Even journalists mostly overlooked it when the Army charged Calley in September, 1969. Seymour Hersh, the freelancer credited with breaking the story in November, would write that My Lai “remained just another statistic until late March, 1969, when an ex-G.I. named Ronald L. Ridenhour wrote letters…”
For the next two years, Calley’s case finally gripped America. Some condemned Calley’s crimes. Others grumbled that he alone was scapegoated. Most resented that a soldier whom they decided was doing his duty, and who claimed he was following orders, was prosecuted by superiors and hounded by reporters.
Ultimately, Calley was the only soldier convicted. Though sentenced to life in prison, he served three days in jail before President Nixon ordered him to be released to house arrest. A jury acquitted his commanding officer, Ernest Medina.
Nevertheless, the whistleblowers on My Lai changed American history.
In the 1960s, such informants were considered “snitches.” Then, the consumer crusader Ralph Nader fought to honor such truth-tellers as “whistleblowers,” evoking old-fashioned police officers who blew whistles while chasing bad guys. Today, various regulations protect those who expose systemic wrongdoing—although one person’s single-minded whistleblower remains another’s double-crossing traitor.
Thompson paid the whistleblower’s price, staying in the army and enduring harassment. Ultimately, he was vindicated, receiving military citations and seeing case studies analyzing his heroism taught broadly.
Ridenhour parlayed the skills he developed uncovering My Lai into an award-winning career as an investigative journalist—until he died suddenly while playing handball in 1998 at the age of 52.
With each telling of his tale, Ridenhour became more bitter. Insisting that it wasn’t just “some lowly second lieutenant who went berserk,” he deemed “the massacre… the logical outgrowth of overall U.S. military policy in Vietnam.” Even “the distressingly enthusiastic” Calley, he believed, “was following orders.”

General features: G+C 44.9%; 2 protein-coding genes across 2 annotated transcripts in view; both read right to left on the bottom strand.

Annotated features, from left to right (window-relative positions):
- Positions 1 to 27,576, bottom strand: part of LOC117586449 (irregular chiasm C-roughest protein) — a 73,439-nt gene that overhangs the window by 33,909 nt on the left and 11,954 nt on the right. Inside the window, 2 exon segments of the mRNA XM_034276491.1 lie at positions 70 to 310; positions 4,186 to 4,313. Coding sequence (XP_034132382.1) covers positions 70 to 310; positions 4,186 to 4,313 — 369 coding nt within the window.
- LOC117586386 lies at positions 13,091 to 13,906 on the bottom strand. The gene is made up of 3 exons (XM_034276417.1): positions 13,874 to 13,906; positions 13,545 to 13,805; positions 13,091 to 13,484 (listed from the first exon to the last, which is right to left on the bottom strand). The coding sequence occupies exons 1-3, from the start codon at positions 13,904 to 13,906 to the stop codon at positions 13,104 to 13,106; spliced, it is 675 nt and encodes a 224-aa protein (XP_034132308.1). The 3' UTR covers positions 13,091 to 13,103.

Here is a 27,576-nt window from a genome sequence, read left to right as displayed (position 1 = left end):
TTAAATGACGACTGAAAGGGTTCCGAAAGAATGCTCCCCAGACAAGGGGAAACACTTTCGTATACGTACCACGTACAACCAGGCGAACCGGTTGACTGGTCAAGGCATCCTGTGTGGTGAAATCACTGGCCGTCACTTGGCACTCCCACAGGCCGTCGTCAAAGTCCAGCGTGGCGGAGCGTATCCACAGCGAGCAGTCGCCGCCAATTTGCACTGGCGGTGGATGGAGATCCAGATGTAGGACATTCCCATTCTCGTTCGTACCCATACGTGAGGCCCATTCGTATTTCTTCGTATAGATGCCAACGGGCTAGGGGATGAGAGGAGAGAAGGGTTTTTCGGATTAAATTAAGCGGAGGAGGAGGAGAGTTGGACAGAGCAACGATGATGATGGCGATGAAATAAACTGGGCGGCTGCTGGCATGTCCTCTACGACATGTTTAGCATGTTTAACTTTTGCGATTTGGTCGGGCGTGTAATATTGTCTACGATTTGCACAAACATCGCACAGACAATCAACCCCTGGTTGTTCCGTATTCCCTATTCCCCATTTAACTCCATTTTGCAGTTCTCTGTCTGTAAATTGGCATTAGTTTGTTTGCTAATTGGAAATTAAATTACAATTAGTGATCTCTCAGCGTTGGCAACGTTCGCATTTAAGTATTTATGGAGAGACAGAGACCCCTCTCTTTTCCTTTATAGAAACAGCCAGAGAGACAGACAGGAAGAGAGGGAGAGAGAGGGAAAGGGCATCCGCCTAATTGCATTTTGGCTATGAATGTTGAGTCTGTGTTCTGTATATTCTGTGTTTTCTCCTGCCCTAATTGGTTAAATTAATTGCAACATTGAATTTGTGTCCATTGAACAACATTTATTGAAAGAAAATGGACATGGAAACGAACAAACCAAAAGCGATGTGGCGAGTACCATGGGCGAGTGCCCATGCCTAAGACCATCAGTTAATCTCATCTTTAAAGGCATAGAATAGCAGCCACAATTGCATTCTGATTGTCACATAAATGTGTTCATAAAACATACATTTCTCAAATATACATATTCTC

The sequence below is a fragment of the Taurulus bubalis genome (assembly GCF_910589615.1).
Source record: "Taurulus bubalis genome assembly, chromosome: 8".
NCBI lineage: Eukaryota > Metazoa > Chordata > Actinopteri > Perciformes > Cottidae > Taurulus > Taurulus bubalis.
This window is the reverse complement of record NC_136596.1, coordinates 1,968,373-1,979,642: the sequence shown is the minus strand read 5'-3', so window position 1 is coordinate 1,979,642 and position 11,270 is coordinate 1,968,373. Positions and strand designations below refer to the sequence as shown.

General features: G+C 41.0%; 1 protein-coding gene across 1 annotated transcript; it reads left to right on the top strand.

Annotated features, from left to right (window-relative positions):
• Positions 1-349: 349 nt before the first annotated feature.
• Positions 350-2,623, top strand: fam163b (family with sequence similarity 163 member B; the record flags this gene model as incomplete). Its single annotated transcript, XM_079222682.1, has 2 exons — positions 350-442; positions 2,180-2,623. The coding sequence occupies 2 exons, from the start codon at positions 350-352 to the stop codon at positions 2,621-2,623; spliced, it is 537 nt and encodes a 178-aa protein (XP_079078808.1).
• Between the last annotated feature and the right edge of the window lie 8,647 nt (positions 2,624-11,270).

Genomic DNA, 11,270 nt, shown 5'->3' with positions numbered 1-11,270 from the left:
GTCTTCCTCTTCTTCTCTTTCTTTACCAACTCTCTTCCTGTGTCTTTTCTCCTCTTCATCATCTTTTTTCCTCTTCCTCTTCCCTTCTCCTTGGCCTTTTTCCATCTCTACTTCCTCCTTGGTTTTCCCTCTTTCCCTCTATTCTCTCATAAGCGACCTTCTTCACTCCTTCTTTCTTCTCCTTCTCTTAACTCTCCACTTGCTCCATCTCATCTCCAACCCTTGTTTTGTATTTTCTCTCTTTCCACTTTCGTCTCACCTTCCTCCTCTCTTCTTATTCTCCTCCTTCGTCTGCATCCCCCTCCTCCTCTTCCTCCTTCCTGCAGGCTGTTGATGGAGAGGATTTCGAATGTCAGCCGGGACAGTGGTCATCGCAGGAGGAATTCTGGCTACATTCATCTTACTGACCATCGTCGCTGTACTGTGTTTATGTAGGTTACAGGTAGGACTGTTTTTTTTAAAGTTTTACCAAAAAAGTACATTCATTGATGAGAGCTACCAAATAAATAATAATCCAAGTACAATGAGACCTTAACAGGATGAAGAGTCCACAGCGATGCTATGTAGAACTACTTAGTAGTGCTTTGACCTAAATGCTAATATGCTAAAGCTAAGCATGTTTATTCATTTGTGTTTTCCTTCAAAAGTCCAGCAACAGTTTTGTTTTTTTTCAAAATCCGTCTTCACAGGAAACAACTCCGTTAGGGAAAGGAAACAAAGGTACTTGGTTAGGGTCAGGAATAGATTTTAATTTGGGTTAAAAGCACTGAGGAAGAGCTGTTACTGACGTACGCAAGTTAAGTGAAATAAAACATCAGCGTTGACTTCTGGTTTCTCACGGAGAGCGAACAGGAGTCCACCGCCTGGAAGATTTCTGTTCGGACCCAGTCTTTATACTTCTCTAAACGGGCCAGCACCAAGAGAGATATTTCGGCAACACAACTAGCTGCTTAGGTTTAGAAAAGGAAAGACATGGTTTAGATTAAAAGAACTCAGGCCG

In 1973, during the “Medusa of Watergate,” Ridenhour mourned “the moral chaos of a people who have too long allowed themselves to be manipulated into accepting the Nixonian sophistry that whatever is expedient is necessary; whatever is necessary for the protection of Richard Nixon is legal; whatever is legal is both moral and ethical.” Nixon, he claimed, “made a bitter porridge of that justice I set out so long ago to find.”
Twenty years later, Ridenhour still complained that “neither the military nor the U.S. government has made any effort to come clean with the American public, the Vietnamese people or the rest of the world regarding the reality of our deplorable conduct in Vietnam.”
Still, most historians agree with Professor Howard Jones that My Lai “galvaniz[ed] the antiwar movement… ultimately helping to end American involvement in Vietnam.” More profoundly, the historian David Greenberg adds, “The disclosure of atrocities not only moved public opinion further against an already unpopular war… it raised fundamental and unsettling questions about who were the good guys and bad guys in Vietnam, and why we were there at all.”
Although such stories muddied the veterans’ homecoming, Greenberg adds that, “as dark deeds often do, the actions of Charlie Company also led eventually to stronger and clearer rules of conduct for American soldiers in wartime and a resolve within the military to resist the pressures toward cruelty that war inevitably brings.”
Undoubtedly, then, as now, whistleblowing took great courage. And sometimes, then, as now, it achieves what Ridenhour hoped it would. Ridenhour’s letter misquoted Winston Churchill to the effect that, “A country without a conscience is a country without a soul, and a country without a soul is a country that cannot survive.”
Ridenhour and others righted wrongs, saved the nation’s soul, and focused Americans on living their values, not violating them, so indeed we could not just survive, but start to heal.
Seymour M. Hersh, “The Massacre at My Lai: A Coverup and Its Killings,” New Yorker, January 22, 1972.
Howard Jones, “The Whistleblowers of the My Lai Massacre,” History News Network.
Howard Jones, My Lai: Vietnam, 1968, and the Descent into Darkness (2015), edited by David Greenberg.
Ron Ridenhour, “PERSPECTIVE ON MY LAI: ‘It Was a Nazi Kind of Thing’: America still has not come to terms with the implications of this slaughter of unarmed and unresisting civilians during the Vietnam War,” Los Angeles Times, Mar. 16, 1993